Resting-state fMRI metrics in acute sport-related concussion and their association with clinical recovery: A study from the NCAA-DOD CARE consortium

Timothy B. Meier, Monica Giraldo-Chica, Lezlie Y. España, Andrew R. Mayer, Jaroslaw Harezlak, Andrew S. Nencka, Yang Wang, Kevin M. Koch, Yu Chien Wu, Andrew J. Saykin, Christopher C. Giza, Joshua Goldman, John P. Difiori, Kevin M. Guskiewicz, Jason P. Mihalik, Alison Brooks, Steven P. Broglio, Thomas McAllister, Michael A. McCrea

Research output: Contribution to journalArticle

2 Scopus citations

Abstract

There has been a recent call for longitudinal cohort studies to track the physiological recovery of sport-related concussion (SRC) and its relationship with clinical recovery. Resting-state functional magnetic resonance imaging (rs-fMRI) has shown potential for detecting subtle changes in brain function after SRC. We investigated the effects of SRC on rs-fMRI metrics assessing local connectivity (regional homogeneity; REHO), global connectivity (average nodal strength), and the relative amplitude of slow oscillations of rs-fMRI (fractional amplitude of low-frequency fluctuations; fALFF). Athletes diagnosed with SRC (n = 92) completed visits with neuroimaging at 24-48 h post-injury (24 h), after clearance to begin the return-to-play (RTP) progression (asymptomatic), and 7 days following unrestricted RTP (post-RTP). Non-injured athletes (n = 82) completed visits yoked to the schedule of matched injured athletes and served as controls. Concussed athletes had elevated symptoms, worse neurocognitive performance, greater balance deficits, and elevated psychological symptoms at the 24-h visit relative to controls. These deficits were largely recovered by the asymptomatic visit. Concussed athletes still reported elevated psychological symptoms at the asymptomatic visit relative to controls. Concussed athletes also had elevated REHO in the right middle and superior frontal gyri at the 24-h visit that returned to normal levels by the asymptomatic visit. Additionally, REHO in these regions at 24 h predicted psychological symptoms at the asymptomatic visit in concussed athletes. Current results suggest that SRC is associated with an acute alteration in local connectivity that follows a similar time course as clinical recovery. Our results do not indicate strong evidence that concussion-related alterations in rs-fMRI persist beyond clinical recovery.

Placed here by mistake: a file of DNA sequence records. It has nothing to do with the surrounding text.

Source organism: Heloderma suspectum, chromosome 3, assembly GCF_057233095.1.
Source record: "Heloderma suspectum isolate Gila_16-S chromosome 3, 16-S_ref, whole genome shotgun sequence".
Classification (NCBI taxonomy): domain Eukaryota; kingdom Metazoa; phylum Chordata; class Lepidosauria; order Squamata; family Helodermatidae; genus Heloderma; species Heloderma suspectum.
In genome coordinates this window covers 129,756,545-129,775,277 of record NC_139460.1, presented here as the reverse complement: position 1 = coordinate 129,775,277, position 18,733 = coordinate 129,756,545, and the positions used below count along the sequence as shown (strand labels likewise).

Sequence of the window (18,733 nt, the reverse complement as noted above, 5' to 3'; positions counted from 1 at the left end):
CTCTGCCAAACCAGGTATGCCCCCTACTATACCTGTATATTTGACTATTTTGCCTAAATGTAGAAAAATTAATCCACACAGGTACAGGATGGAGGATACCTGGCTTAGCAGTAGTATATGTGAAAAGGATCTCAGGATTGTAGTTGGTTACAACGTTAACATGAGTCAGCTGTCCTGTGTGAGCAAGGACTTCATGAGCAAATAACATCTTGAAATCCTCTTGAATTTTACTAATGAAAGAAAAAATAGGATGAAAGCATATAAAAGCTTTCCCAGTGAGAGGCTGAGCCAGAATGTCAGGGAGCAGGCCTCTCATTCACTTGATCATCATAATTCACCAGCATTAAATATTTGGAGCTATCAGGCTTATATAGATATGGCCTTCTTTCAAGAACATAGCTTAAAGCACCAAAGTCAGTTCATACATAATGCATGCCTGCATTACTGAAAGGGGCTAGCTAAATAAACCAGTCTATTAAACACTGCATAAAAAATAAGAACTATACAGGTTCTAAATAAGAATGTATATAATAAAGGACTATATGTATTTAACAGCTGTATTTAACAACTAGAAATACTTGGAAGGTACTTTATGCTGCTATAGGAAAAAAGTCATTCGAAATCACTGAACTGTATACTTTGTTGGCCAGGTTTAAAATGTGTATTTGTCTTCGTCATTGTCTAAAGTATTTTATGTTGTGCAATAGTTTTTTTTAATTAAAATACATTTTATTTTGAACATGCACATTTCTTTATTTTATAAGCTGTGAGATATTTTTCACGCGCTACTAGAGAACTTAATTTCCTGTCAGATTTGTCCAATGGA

Original languageEnglish (US)
Pages (from-to)152-162
Number of pages11
JournalJournal of neurotrauma
Volume37
Issue number1
DOIs
StatePublished - Jan 1 2020

Keywords

  • functional connectivity
  • magnetic resonance imaging
  • mild traumatic brain injury
  • resting state
  • sport-related concussion

ASJC Scopus subject areas

  • Clinical Neurology

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    Meier, T. B., Giraldo-Chica, M., España, L. Y., Mayer, A. R., Harezlak, J., Nencka, A. S., Wang, Y., Koch, K. M., Wu, Y. C., Saykin, A. J., Giza, C. C., Goldman, J., Difiori, J. P., Guskiewicz, K. M., Mihalik, J. P., Brooks, A., Broglio, S. P., McAllister, T., & McCrea, M. A. (2020). Resting-state fMRI metrics in acute sport-related concussion and their association with clinical recovery: A study from the NCAA-DOD CARE consortium. Journal of neurotrauma, 37(1), 152-162. https://doi.org/10.1089/neu.2019.6471